It is May 1st and being a day that celebrates worker's rights, it is also a public holiday in Singapore.
This translates into being able to sleep in an extra hour and not having to catch a packed MRT train in the early morning rush.
The weather over the past two weeks has got very hot again and the I note in the press that Singapore's temperature has risen almost two degrees in the past twenty or so years. Even the locals are complaining about the heat at the moment so it must be hot!
The monsoon rains seem to have finally passed although we still get the occasional thunderstorm which lowers the humidity somewhat. The overall temperature though creates a sense of lethargy and makes it difficult to sleep at night.
One could turn on the air-conditioning 24X7, as several of our neighbouring condo tenants do. This is an increasingly expensive option and we prefer to use fans.
This May first we visited the very recently opened Peranakan Museum in Armenian Street. It is an old Chinese school which was completed in 1912 and during the War was used as an HQ by the Japanese army.
Post war it reverted to its former use and my wife can recall a friend taking her there for Chinese language lessons. In 1982 it ceased to be a school and for a few years from 1994 to 2005 it was the Asian Civilisation Museum before the latter relocated to its current site - the old Empress Place.
I digress. The new Peranakan Museum is a delight and should be on every local and visitor's itinerary. The curatorial narrative documents the origins and lives of the Straits-born Chinese and Indian communities in an instructive and engaging manner. A great collection and elegant displays make this a must-see.
As there are not too many cheaper eating options in Armenian Street we back tracked to the SMU bus stop and disembarked opposite Park Mall. From there it was a short hop to Plaza Singapura but planning to eat there proved to be a big mistake.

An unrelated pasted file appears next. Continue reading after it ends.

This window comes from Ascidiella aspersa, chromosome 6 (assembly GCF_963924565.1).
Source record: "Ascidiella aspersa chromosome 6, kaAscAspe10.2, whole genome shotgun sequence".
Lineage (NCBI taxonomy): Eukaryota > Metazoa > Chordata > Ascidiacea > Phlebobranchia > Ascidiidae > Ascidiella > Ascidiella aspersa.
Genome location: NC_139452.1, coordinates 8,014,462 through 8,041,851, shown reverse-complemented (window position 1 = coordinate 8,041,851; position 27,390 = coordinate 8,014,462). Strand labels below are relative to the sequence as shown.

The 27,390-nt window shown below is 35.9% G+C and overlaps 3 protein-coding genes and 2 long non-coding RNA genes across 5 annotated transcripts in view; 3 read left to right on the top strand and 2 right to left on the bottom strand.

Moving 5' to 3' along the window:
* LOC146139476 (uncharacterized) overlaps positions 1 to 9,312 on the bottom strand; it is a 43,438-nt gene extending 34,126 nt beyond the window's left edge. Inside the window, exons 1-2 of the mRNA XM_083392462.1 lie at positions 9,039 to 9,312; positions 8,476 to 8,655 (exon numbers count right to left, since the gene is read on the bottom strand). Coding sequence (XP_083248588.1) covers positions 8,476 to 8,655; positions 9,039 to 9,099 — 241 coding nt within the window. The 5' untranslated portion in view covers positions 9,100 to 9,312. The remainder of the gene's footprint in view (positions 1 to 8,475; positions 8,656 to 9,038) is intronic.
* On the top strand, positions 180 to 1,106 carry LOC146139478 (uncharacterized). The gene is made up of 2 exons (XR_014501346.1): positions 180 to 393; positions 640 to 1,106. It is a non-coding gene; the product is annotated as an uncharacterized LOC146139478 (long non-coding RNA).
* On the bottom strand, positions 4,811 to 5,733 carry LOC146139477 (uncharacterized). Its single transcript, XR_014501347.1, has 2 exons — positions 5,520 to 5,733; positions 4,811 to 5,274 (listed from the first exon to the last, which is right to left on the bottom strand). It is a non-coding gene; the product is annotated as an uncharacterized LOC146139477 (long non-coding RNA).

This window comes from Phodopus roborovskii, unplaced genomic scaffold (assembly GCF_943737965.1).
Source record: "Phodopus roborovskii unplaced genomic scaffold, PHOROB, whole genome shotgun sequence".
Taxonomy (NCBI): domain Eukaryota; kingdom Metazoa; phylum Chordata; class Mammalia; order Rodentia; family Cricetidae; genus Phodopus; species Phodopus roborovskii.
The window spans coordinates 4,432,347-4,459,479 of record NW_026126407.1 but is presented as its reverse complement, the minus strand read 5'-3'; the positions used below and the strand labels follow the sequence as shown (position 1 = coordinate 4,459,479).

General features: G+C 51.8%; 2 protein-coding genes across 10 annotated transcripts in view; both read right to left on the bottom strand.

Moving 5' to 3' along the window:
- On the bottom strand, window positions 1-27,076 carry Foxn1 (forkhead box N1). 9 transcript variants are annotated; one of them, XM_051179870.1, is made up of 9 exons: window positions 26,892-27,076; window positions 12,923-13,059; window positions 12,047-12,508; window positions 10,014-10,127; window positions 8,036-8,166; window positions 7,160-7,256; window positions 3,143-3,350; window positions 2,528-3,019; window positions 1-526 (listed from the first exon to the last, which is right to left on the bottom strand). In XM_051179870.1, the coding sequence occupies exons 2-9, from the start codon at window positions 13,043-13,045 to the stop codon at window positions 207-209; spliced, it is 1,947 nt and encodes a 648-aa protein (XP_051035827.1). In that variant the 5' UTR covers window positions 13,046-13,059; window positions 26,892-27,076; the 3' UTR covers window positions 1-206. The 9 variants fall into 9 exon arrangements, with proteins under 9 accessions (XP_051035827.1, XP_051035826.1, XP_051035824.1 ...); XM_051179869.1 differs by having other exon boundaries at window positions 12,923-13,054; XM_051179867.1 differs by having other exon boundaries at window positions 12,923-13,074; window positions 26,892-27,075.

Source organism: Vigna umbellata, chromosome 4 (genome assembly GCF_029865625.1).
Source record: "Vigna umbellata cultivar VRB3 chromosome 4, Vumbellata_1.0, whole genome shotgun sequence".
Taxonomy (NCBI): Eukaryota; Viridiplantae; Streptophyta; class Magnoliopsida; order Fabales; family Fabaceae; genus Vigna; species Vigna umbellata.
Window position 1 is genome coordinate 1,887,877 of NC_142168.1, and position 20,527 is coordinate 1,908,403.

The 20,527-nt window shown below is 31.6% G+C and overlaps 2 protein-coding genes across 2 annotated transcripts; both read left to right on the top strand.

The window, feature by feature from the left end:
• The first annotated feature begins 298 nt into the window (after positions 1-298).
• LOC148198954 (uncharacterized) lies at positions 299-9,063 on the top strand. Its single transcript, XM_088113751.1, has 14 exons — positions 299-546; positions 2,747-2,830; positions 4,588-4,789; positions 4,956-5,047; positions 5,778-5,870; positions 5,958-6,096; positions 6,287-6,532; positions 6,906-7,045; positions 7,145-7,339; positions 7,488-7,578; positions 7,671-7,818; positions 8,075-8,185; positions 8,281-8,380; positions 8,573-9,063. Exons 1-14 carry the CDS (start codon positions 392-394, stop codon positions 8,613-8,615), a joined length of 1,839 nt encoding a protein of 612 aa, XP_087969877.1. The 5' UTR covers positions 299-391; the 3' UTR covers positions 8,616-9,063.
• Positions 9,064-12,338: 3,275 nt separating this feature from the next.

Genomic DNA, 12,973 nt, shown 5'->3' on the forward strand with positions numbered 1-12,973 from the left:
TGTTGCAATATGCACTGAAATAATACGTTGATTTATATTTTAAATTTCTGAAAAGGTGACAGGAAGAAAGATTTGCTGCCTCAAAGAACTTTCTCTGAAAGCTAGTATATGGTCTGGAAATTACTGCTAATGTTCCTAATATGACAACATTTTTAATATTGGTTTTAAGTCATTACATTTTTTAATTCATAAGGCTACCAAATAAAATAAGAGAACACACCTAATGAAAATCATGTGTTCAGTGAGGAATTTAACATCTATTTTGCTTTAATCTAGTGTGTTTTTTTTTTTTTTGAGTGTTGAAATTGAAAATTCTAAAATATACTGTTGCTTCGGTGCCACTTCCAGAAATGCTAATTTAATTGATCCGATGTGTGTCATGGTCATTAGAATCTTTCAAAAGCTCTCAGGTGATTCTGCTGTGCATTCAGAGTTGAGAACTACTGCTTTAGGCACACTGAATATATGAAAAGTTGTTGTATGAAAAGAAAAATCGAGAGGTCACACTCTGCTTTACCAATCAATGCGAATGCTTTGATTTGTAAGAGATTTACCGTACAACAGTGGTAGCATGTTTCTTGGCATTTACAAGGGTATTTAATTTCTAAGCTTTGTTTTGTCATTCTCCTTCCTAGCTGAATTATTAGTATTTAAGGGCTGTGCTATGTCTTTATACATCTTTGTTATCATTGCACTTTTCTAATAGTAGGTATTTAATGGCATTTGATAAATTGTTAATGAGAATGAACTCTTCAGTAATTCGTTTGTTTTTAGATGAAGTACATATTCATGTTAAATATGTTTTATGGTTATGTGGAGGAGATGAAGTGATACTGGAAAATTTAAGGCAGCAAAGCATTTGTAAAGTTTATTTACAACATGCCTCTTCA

We had forgotten that being a holiday the nearby Istana would be opened to the public. Half of Singapore seemed to have descended upon the Government House and then moved on for lunch at our chosen mall.
As a result, we decided to go to Cuppage Plaza in Koek Road and try our luck at somewhere less crowded. Enroute to our favourite mee siam eatery, Isle Cafe, we passed the TexMex Bar and Grill. As a result we thought we would give this place a try and have their set lunch.
For less than $14++ I had soup, a pork chop main course, an icecream dessert and a complimentary iced tea. The reference to "pork chop" usually implies wrestling to separate meat from bone but with this menu I was pleasantly surprised. It was presented as boned-out medallions and was delicious. My wife had a seafood pasta dish for her main and her set lunch was $3 cheaper than mine.
This is one of the great things about Singapore. The food varieties in any city block are many and varied. From high end restaurants with Michelin star quality to hawker's stalls serving great local dishes - it's a foodies heaven.
In reference to Michelin I recall the caricatured 'Michelin Man' (pictured left) of robust girth. I couldn't earlier in life see the relevance between a gastronomic grading system and a chubby tyre.
After all this good Singaporean food, I can now personally vouch for the linkages between the two. Which reminds me, I think I should go and visit my tailor.